Commentary: Legalize drugs to stop violence

legalize killing people to stop violence…

-Imp

Gotta disagree with you on this one. Killing people is immoral. Using illicit drugs is an issue of virtue. Government should only be responsible for the protection of individual rights through the legislation of morality, not virtue. Legalizing drugs would also go a long way toward stopping the socialists since it would cut off the tremendous pipeline of cash to the corrupt while maintaining freedom*. Also, making drugs illegal does not reduce their consumption, in fact the forbidden fruit effect can actually increase their use.

*Freedom is a two edged sword. My definition of freedom has been that it is the right to be as stupid as you want–on your own dime.

just makes no sense at all…
How would legalizing violence stop violence? (momentary brain fart?)

you miss the point that Imp made.

legalizing drugs will not stop drug violence. the violence associated with drugs and the drug trade is only loosely related to its illegal nature; however, the violence inherent in drug use itself, which is not a byproduct of the illegal trade of drugs, would only multiply on a massive scale if drugs were decriminalized.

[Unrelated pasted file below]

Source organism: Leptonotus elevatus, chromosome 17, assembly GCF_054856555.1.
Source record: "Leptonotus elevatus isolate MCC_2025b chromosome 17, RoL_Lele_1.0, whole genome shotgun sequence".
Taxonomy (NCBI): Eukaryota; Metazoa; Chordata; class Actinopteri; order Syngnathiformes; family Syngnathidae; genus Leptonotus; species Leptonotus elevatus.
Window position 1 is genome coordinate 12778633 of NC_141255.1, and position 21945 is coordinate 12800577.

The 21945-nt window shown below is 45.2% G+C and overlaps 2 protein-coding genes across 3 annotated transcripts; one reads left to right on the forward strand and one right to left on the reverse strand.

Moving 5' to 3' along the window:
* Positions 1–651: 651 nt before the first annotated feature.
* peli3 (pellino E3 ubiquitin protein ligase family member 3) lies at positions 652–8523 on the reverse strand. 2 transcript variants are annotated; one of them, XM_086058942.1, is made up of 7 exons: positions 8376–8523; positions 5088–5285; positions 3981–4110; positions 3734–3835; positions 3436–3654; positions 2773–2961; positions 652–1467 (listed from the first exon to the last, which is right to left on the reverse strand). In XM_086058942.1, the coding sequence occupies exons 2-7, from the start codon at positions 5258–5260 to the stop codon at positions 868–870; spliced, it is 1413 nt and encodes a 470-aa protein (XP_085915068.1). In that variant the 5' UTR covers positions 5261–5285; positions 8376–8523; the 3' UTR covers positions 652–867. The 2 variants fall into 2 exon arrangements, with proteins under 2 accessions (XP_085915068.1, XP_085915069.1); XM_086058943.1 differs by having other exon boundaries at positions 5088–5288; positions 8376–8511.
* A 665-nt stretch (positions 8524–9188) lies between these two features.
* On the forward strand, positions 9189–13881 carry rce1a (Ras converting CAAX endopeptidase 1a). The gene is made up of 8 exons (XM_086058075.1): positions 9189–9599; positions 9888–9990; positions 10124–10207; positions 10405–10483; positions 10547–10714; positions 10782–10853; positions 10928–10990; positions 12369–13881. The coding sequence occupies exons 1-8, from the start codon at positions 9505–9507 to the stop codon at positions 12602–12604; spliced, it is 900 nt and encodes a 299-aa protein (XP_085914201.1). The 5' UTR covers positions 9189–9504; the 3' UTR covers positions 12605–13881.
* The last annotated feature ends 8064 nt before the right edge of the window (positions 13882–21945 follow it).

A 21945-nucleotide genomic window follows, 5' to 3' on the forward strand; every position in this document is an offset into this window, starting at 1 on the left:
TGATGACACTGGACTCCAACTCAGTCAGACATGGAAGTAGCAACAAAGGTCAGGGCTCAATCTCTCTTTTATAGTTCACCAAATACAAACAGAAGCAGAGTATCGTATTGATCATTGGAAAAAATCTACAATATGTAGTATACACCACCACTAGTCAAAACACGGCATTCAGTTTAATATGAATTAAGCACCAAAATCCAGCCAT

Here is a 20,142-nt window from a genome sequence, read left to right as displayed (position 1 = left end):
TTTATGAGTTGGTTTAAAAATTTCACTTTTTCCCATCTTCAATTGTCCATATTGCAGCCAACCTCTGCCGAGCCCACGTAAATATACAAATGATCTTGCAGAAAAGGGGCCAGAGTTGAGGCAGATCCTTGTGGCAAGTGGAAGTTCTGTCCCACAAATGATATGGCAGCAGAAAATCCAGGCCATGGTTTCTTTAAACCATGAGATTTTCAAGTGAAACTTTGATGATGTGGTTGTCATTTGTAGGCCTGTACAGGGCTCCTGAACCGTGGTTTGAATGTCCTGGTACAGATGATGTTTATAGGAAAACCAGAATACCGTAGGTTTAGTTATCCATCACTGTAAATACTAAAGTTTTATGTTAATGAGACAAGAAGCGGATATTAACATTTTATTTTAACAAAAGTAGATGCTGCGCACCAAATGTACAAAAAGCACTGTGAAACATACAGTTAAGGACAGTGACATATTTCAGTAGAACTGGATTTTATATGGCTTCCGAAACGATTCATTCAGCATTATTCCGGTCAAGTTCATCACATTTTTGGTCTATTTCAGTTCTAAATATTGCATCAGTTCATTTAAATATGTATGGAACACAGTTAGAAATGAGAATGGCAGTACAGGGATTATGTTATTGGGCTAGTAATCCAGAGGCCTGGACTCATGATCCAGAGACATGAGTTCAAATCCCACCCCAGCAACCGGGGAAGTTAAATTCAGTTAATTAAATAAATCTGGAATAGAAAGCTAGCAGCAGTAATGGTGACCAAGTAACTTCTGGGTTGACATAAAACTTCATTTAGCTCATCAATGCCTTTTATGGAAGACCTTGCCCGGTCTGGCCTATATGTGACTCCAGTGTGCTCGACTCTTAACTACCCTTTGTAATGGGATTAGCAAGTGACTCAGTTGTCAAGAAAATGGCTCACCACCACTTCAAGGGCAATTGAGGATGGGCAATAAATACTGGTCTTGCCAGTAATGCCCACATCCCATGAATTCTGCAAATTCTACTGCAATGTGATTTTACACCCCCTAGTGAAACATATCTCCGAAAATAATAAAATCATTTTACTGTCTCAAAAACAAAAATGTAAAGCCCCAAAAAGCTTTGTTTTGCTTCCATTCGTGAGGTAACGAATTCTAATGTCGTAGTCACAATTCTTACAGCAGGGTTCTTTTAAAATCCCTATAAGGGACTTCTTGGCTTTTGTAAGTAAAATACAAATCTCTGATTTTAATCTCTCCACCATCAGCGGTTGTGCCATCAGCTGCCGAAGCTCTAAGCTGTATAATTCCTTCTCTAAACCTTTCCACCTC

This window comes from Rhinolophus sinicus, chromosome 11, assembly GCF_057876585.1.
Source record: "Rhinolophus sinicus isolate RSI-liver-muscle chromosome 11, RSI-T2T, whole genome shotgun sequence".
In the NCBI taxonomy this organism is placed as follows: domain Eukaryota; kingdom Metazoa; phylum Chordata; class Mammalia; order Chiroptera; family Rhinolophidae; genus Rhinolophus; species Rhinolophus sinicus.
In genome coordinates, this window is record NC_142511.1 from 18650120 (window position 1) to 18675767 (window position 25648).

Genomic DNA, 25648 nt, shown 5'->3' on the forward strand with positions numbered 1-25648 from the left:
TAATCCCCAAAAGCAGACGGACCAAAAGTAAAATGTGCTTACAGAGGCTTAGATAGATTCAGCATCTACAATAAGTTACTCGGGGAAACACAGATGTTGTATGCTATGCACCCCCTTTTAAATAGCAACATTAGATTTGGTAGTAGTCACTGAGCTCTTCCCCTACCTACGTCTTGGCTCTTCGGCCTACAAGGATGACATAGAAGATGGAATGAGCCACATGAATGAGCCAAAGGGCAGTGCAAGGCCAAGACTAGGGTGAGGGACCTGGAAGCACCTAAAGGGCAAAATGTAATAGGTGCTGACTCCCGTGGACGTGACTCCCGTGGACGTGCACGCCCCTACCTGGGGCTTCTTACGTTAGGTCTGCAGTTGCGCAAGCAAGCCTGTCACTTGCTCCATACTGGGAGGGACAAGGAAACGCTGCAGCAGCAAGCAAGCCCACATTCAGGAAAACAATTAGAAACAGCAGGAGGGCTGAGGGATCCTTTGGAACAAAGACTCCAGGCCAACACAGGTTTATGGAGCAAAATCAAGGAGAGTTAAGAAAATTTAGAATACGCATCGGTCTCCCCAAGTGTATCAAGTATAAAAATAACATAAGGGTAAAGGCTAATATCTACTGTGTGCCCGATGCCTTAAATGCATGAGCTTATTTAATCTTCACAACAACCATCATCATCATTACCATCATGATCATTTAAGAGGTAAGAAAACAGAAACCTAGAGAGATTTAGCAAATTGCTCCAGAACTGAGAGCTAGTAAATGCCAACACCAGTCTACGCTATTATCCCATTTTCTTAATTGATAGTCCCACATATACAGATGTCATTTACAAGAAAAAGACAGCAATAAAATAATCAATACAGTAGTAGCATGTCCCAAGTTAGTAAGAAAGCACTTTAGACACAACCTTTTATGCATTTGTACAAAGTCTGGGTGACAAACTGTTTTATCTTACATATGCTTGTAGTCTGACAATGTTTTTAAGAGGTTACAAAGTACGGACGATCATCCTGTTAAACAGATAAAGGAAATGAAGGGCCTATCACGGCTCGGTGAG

i think Imp is saying that, just because you make an activity legal, that doesnt change the intrinsic nature of the activity itself. i could be wrong, but at least, thats what im claiming.

Pot heads will be robbing liquor stores and raping thier wives if you make weed legal.

The War on Drugs (Prohibition II) is the same as Prohibition the First. We went from a legal market, to a black market and then back to legal. During the black market was when all the crime and corruption appeared, and it sank back into the sewer when it was made legal again. The black market in drugs generates wealth that we can’t compete with, and some of that wealth corrupts our politics and law enforcement.

BTW, why do you suppose they didn’t pass a Constitutional amendment to legalize the War on Drugs. Because that and social security were test cases to see if the people would care if the Constitution was just ignored. Those were the first steps in its downfall.

LOL! Love it smears.

Well, I guess it must be true if you say it is! As Painful mentioned, during the prohibition, there was a huge spike in violent crime related to the underground alcohol production, distribution, etc. Once legalized, it sharply decreased. How many people are now dying in the alcohol trade? Probably not many. History contradicts what you’re saying here.

And what proof do you have for saying so? Do cigarettes make people more violent? It seems that alcohol has the potential to, but do all drugs cause people to act in the same way?